The Austrian navy made no serious attempt to disrupt the evacuation although, on 29 December 1915, its ships raided the Albanian port of Durazzo. It lost two precious modern destroyers to mines and was lucky to escape from the superior Allied forces based at Brindisi that attempted to cut it off. This was one of the few surface actions of any size in the Adriatic. A stronger effort by the Austrians in the ensuing weeks might have disrupted the evacuation, but no such attempt was made. Haus preferred to preserve his big ships as a “fleet in being,” raising the potential cost of any Allied operation against the Austrian coast. Action in the Adriatic remained limited to light forces.

The Allies attempted to close the Straits of Otranto. This took the form of a barrage established by British drifters, gradually expanded and eventually including a fixed mine-net obstruction. It was mostly ineffective, although in May 1917 the Austrians raided the barrage, sinking a number of drifters. Once again a running battle ensued in which the Austrians were lucky to escape in what was the most prolonged surface encounter in the Adriatic during the war. In June 1918 the new and aggressive Austrian commander Rear Admiral Miklós Horthy de Nagybána planned a raid employing the Austrian dreadnoughts in support. It was aborted after part of his force ran into Italian MAS (motor torpedo) boats on their way south during the night, and the dreadnought Szent István was sunk.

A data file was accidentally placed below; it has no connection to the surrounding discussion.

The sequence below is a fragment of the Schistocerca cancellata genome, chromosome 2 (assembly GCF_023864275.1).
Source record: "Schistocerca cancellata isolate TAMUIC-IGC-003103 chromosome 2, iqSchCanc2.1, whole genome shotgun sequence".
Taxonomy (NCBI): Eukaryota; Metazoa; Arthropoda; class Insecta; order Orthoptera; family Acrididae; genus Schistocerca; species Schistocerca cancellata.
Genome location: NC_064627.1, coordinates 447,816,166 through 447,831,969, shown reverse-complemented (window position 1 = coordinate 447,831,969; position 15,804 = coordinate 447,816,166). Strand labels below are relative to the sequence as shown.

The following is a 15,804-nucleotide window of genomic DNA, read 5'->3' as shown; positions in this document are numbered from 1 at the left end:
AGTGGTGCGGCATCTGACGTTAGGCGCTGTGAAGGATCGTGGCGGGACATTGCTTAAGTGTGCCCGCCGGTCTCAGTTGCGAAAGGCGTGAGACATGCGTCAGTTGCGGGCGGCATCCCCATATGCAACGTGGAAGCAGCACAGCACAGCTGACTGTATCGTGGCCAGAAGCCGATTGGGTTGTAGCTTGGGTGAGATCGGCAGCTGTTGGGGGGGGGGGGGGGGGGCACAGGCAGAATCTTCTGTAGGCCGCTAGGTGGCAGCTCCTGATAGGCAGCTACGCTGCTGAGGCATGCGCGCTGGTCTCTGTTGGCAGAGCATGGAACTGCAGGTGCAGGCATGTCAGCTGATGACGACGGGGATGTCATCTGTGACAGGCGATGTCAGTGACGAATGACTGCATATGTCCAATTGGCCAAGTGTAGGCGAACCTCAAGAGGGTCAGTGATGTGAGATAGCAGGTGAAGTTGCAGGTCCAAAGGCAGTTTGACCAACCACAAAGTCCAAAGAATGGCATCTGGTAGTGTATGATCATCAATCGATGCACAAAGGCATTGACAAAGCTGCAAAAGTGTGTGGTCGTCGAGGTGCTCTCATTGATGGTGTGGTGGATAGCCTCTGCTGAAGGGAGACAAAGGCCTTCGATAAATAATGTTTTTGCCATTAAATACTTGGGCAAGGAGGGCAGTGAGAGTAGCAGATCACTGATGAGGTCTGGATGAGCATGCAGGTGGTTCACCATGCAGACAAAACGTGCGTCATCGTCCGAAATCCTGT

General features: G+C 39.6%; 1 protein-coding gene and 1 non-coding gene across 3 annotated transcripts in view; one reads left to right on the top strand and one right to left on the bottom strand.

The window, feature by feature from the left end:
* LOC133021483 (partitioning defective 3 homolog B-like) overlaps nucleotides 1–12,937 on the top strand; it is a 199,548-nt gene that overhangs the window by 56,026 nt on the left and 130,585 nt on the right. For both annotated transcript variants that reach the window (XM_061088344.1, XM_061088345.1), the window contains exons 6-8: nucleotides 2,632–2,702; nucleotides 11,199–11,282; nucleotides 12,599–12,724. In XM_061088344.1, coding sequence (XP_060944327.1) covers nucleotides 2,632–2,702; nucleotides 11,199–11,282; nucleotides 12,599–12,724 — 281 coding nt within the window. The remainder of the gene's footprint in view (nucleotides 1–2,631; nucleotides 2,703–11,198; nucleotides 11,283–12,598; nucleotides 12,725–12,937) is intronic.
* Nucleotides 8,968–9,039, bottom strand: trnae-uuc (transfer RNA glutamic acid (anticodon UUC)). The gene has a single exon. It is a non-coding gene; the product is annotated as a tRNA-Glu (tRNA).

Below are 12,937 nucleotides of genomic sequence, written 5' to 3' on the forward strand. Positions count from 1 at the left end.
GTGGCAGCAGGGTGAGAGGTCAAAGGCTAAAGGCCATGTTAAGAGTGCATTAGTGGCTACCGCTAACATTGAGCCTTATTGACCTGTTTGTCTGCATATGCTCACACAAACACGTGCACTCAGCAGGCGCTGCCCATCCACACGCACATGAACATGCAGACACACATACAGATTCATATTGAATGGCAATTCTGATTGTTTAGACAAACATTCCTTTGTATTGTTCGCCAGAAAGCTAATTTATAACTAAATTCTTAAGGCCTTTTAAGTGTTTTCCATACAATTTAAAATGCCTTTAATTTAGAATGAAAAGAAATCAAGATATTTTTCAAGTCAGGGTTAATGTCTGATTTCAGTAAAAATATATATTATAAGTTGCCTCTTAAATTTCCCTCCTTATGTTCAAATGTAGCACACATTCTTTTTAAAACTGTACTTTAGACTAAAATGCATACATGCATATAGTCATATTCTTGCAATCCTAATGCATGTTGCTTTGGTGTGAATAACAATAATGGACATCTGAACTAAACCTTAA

The German submarine menace was contained with the eventual establishment of an elaborate convoy system in the Mediterranean and a central direction for antisubmarine warfare at Malta. Nevertheless Mediterranean losses remained relatively high, possibly because there were choke points that facilitated the submarines’ task. In 1918 the threat of surface action reappeared when the Goeben and Breslau sortied out of the Dardanelles to sink two British monitors at Imbros, although Breslau was lost to a mine. The Allies were fearful that after Russia was eliminated from the war, the Germans would be able to seize the Russian Black Sea fleet and use its ships for another sortie into the Aegean.